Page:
A Valuable Asset For Green Card Holders Who Separate or Divorce – USCIS Form I-864

[Also available on LinkedIn.]

Most foreign nationals who immigrate to the US through marriage do so through a sponsor who signs a Form I-864, Affidavit of Support.  For these sponsored immigrants, the signed form I-864 can be a valuable asset.

When signed, the I-864 becomes a binding contract that entitles the sponsored immigrant to financial support from their sponsor, who is typically their spouse. To be more specific, the form I-864 gives the sponsored immigrant the right to receive up to $1,342 in monthly payments from their immigration sponsor spouse.

This financial obligation helps ensure that new immigrants are able to adjust to a new life, are supported in the event that they cannot support themselves and don’t become reliant on public support.

This right to financial support begins the moment the sponsored immigrant becomes a lawful US resident.  And it does not end until certain specifically defined events occur. This includes: (1) citizenship; (2) 40 quarters of work credit; (3) a permanent departure from the US; (4) deportation and a new sponsor; or (5) death.  No other event can end the financial obligation.  Importantly, divorce or separation DOES NOT end the financial obligations.  In other words, the financial obligations continue even if the sponsored immigrant and their sponsor are separated or live apart.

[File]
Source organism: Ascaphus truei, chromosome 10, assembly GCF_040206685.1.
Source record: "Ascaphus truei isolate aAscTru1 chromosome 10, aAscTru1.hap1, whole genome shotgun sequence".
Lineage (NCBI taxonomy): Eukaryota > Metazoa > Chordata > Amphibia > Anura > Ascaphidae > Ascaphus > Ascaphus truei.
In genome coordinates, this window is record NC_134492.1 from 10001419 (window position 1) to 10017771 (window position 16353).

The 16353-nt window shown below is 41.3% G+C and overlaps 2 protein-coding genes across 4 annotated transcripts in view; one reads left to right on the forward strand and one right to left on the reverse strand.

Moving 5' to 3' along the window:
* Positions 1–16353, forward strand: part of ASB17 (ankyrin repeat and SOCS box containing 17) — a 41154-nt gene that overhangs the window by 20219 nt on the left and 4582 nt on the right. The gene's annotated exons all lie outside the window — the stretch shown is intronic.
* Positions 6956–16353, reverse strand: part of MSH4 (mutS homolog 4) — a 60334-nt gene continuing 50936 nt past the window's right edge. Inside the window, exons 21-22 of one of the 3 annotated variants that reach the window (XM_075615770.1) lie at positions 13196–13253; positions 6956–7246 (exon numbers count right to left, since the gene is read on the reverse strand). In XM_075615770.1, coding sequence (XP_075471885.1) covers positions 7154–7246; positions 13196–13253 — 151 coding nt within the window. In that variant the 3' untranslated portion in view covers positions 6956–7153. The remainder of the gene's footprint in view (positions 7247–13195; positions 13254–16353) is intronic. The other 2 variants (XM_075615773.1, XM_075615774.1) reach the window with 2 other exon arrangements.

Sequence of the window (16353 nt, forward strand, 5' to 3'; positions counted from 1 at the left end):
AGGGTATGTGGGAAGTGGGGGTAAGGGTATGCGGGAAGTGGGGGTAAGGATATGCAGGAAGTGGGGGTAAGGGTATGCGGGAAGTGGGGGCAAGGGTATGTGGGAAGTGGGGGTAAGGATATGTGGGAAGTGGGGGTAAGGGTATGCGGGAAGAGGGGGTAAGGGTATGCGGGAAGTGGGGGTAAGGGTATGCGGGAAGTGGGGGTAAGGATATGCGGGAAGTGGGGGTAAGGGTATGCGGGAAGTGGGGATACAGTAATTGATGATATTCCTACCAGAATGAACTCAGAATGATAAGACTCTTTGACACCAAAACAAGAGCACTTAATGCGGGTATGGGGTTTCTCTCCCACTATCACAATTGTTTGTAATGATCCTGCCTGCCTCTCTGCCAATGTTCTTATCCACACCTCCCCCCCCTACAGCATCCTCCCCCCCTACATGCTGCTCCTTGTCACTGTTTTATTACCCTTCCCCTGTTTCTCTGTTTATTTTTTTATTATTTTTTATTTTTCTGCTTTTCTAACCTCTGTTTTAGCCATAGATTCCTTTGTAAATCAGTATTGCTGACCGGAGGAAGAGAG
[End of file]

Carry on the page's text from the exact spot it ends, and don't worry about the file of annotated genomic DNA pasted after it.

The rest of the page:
If the sponsored immigrant does not earn at least $1,342 per month, the sponsor is responsible to make up the difference.  So if a sponsored immigrant is unemployed or unable to earn any money, she/he is entitled to the entire $1,342 per month.

Unfortunately, many spousal sponsors do not honor their financial obligations after a break up. If that occurs, sponsored immigrants are permitted to sue their sponsors in federal court to collect what they are owed. The form I-864 states this explicitly and the sponsor, when signing the form, agrees to be sued in court if she/he fails to make such payments.

In addition to getting back pay for the money they never got, sponsored immigrants can also offset the cost of filing the lawsuit, including the cost of hiring a lawyer.  That is because the same law that created the form I-864 also includes a right to recover attorneys’ fees.  As a result, sponsored immigrants can hire lawyers to handle these cases on contingency basis, meaning they are not required to pay any upfront fees or costs. The lawyers only get paid if the lawsuit is successful.

By bringing an action to recover their financial support, sponsored immigrants can – without paying any upfront costs – get back on their feet and get their American dream moving in the right direction again.

The form I-864 is thus a valuable asset and can help sponsored immigrants when they need it the most.